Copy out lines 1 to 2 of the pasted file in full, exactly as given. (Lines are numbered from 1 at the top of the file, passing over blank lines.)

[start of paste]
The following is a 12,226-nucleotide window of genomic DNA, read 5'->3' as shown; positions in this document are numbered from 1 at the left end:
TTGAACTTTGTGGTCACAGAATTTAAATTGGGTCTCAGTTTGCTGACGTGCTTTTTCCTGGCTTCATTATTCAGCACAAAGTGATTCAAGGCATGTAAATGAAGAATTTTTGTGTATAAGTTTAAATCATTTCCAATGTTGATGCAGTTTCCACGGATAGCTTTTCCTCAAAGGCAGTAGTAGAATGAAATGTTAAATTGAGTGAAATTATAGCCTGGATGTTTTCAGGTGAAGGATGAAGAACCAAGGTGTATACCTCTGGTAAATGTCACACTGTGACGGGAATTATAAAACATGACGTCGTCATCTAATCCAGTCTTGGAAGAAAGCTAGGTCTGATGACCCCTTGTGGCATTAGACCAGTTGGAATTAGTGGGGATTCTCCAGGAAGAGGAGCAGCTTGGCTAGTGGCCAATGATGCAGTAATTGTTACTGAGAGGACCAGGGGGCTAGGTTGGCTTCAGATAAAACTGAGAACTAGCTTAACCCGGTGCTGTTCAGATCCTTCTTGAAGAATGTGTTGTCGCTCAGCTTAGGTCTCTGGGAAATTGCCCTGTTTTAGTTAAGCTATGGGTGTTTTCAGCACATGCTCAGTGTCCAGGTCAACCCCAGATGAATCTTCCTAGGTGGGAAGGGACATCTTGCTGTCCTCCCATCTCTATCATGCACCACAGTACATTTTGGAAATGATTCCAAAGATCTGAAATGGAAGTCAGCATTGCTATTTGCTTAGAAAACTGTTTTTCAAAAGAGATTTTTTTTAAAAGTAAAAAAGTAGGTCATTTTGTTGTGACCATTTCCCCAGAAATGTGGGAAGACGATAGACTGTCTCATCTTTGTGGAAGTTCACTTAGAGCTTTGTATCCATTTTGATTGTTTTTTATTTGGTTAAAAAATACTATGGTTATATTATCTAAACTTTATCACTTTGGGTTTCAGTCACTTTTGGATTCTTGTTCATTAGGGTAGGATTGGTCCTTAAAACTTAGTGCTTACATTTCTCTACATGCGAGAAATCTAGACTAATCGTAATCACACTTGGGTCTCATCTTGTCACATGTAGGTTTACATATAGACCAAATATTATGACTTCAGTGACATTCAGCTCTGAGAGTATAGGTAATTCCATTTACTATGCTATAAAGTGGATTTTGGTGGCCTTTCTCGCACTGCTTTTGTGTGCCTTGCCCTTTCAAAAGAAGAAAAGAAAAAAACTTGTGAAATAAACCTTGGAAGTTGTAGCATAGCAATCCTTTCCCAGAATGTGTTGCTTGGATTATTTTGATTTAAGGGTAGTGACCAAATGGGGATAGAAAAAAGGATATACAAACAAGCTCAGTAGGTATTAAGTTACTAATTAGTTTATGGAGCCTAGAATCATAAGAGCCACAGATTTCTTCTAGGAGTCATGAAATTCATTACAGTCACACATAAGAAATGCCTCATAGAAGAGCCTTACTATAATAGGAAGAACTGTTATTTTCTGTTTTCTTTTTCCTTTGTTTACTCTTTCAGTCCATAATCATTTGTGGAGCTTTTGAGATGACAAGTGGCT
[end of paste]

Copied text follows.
The following is a 12,226-nucleotide window of genomic DNA, read 5'->3' as shown; positions in this document are numbered from 1 at the left end:
TTGAACTTTGTGGTCACAGAATTTAAATTGGGTCTCAGTTTGCTGACGTGCTTTTTCCTGGCTTCATTATTCAGCACAAAGTGATTCAAGGCATGTAAATGAAGAATTTTTGTGTATAAGTTTAAATCATTTCCAATGTTGATGCAGTTTCCACGGATAGCTTTTCCTCAAAGGCAGTAGTAGAATGAAATGTTAAATTGAGTGAAATTATAGCCTGGATGTTTTCAGGTGAAGGATGAAGAACCAAGGTGTATACCTCTGGTAAATGTCACACTGTGACGGGAATTATAAAACATGACGTCGTCATCTAATCCAGTCTTGGAAGAAAGCTAGGTCTGATGACCCCTTGTGGCATTAGACCAGTTGGAATTAGTGGGGATTCTCCAGGAAGAGGAGCAGCTTGGCTAGTGGCCAATGATGCAGTAATTGTTACTGAGAGGACCAGGGGGCTAGGTTGGCTTCAGATAAAACTGAGAACTAGCTTAACCCGGTGCTGTTCAGATCCTTCTTGAAGAATGTGTTGTCGCTCAGCTTAGGTCTCTGGGAAATTGCCCTGTTTTAGTTAAGCTATGGGTGTTTTCAGCACATGCTCAGTGTCCAGGTCAACCCCAGATGAATCTTCCTAGGTGGGAAGGGACATCTTGCTGTCCTCCCATCTCTATCATGCACCACAGTACATTTTGGAAATGATTCCAAAGATCTGAAATGGAAGTCAGCATTGCTATTTGCTTAGAAAACTGTTTTTCAAAAGAGATTTTTTTTAAAAGTAAAAAAGTAGGTCATTTTGTTGTGACCATTTCCCCAGAAATGTGGGAAGACGATAGACTGTCTCATCTTTGTGGAAGTTCACTTAGAGCTTTGTATCCATTTTGATTGTTTTTTATTTGGTTAAAAAATACTATGGTTATATTATCTAAACTTTATCACTTTGGGTTTCAGTCACTTTTGGATTCTTGTTCATTAGGGTAGGATTGGTCCTTAAAACTTAGTGCTTACATTTCTCTACATGCGAGAAATCTAGACTAATCGTAATCACACTTGGGTCTCATCTTGTCACATGTAGGTTTACATATAGACCAAATATTATGACTTCAGTGACATTCAGCTCTGAGAGTATAGGTAATTCCATTTACTATGCTATAAAGTGGATTTTGGTGGCCTTTCTCGCACTGCTTTTGTGTGCCTTGCCCTTTCAAAAGAAGAAAAGAAAAAAACTTGTGAAATAAACCTTGGAAGTTGTAGCATAGCAATCCTTTCCCAGAATGTGTTGCTTGGATTATTTTGATTTAAGGGTAGTGACCAAATGGGGATAGAAAAAAGGATATACAAACAAGCTCAGTAGGTATTAAGTTACTAATTAGTTTATGGAGCCTAGAATCATAAGAGCCACAGATTTCTTCTAGGAGTCATGAAATTCATTACAGTCACACATAAGAAATGCCTCATAGAAGAGCCTTACTATAATAGGAAGAACTGTTATTTTCTGTTTTCTTTTTCCTTTGTTTACTCTTTCAGTCCATAATCATTTGTGGAGCTTTTGAGATGACAAGTGGCT